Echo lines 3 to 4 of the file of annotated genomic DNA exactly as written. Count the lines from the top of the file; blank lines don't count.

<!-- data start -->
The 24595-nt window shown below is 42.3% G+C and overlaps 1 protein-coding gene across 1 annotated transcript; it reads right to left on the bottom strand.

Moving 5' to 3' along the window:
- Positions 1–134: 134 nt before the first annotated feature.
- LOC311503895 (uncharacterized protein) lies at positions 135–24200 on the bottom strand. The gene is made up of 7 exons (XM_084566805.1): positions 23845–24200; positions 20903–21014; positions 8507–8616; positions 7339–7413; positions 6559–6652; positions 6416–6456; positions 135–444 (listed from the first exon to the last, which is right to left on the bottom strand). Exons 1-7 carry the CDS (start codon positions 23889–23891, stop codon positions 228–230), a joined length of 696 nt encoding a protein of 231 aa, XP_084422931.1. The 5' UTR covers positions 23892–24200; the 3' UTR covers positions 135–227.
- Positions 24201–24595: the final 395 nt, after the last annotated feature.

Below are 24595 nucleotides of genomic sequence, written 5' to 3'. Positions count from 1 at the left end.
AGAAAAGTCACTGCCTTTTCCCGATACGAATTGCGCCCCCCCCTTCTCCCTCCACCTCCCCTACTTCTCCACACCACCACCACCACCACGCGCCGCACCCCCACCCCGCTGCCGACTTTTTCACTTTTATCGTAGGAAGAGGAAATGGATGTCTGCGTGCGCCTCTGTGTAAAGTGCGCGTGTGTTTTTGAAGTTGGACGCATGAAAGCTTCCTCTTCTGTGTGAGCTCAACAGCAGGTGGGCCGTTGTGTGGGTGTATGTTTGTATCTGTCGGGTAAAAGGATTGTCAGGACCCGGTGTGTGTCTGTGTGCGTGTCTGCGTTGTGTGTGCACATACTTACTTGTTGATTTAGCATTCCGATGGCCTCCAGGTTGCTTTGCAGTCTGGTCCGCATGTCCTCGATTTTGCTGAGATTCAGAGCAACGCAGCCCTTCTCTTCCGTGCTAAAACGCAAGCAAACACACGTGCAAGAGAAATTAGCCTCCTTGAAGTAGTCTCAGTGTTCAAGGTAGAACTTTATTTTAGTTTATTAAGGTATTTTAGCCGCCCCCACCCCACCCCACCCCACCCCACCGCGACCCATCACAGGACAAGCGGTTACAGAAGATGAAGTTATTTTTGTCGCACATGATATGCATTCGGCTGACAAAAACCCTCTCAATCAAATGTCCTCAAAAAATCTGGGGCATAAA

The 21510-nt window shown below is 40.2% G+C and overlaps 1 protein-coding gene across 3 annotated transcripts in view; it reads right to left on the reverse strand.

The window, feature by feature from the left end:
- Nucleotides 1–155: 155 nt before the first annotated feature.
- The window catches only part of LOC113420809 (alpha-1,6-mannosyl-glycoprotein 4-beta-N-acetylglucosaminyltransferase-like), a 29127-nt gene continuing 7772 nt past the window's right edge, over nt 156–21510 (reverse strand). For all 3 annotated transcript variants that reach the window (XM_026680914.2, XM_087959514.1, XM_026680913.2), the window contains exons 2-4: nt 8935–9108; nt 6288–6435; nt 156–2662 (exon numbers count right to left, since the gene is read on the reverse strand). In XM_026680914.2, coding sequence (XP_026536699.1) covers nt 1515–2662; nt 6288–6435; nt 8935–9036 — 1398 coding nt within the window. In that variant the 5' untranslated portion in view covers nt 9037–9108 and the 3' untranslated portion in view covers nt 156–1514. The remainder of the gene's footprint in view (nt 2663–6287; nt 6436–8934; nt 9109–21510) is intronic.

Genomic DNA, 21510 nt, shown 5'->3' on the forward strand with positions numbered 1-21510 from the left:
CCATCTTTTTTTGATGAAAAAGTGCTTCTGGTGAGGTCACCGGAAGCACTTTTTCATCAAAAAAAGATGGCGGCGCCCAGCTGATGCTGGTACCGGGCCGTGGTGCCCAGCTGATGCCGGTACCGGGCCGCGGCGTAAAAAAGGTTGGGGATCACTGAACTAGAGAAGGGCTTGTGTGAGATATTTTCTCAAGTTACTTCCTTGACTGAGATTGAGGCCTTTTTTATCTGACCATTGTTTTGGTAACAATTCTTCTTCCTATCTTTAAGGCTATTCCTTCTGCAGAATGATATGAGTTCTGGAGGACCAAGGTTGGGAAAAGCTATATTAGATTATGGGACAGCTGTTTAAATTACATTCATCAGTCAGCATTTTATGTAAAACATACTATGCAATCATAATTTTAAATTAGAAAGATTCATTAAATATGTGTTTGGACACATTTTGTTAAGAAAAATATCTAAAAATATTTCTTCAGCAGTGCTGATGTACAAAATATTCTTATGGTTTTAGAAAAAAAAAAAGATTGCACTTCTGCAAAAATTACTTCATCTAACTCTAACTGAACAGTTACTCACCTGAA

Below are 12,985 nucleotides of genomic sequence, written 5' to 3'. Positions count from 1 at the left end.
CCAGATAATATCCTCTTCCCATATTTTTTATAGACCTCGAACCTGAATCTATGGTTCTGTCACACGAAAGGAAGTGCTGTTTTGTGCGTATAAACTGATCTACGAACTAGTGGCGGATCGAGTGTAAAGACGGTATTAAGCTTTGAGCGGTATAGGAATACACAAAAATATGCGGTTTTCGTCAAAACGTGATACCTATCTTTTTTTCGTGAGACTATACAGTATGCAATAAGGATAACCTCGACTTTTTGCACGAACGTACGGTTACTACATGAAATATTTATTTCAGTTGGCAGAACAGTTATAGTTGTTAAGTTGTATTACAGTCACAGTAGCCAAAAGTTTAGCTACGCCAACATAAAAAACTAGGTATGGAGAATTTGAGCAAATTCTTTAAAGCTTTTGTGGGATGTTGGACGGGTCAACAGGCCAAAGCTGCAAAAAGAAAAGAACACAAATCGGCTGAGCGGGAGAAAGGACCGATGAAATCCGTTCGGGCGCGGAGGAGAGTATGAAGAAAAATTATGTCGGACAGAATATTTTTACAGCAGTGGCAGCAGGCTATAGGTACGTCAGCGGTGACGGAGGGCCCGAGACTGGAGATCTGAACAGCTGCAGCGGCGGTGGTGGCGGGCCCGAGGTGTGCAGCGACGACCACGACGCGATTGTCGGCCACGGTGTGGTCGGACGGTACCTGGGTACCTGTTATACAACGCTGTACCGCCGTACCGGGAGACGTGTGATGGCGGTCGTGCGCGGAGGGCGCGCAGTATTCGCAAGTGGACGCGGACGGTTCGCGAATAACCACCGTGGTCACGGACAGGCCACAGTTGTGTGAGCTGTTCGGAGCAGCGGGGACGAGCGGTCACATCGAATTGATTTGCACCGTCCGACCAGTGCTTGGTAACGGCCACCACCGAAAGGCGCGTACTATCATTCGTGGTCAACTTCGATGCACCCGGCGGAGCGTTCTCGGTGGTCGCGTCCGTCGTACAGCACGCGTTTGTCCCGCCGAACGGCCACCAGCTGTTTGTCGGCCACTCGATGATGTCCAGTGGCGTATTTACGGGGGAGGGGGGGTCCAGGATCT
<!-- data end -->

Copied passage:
- Positions 1–134: 134 nt before the first annotated feature.
- LOC311503895 (uncharacterized protein) lies at positions 135–24200 on the bottom strand. The gene is made up of 7 exons (XM_084566805.1): positions 23845–24200; positions 20903–21014; positions 8507–8616; positions 7339–7413; positions 6559–6652; positions 6416–6456; positions 135–444 (listed from the first exon to the last, which is right to left on the bottom strand). Exons 1-7 carry the CDS (start codon positions 23889–23891, stop codon positions 228–230), a joined length of 696 nt encoding a protein of 231 aa, XP_084422931.1. The 5' UTR covers positions 23892–24200; the 3' UTR covers positions 135–227.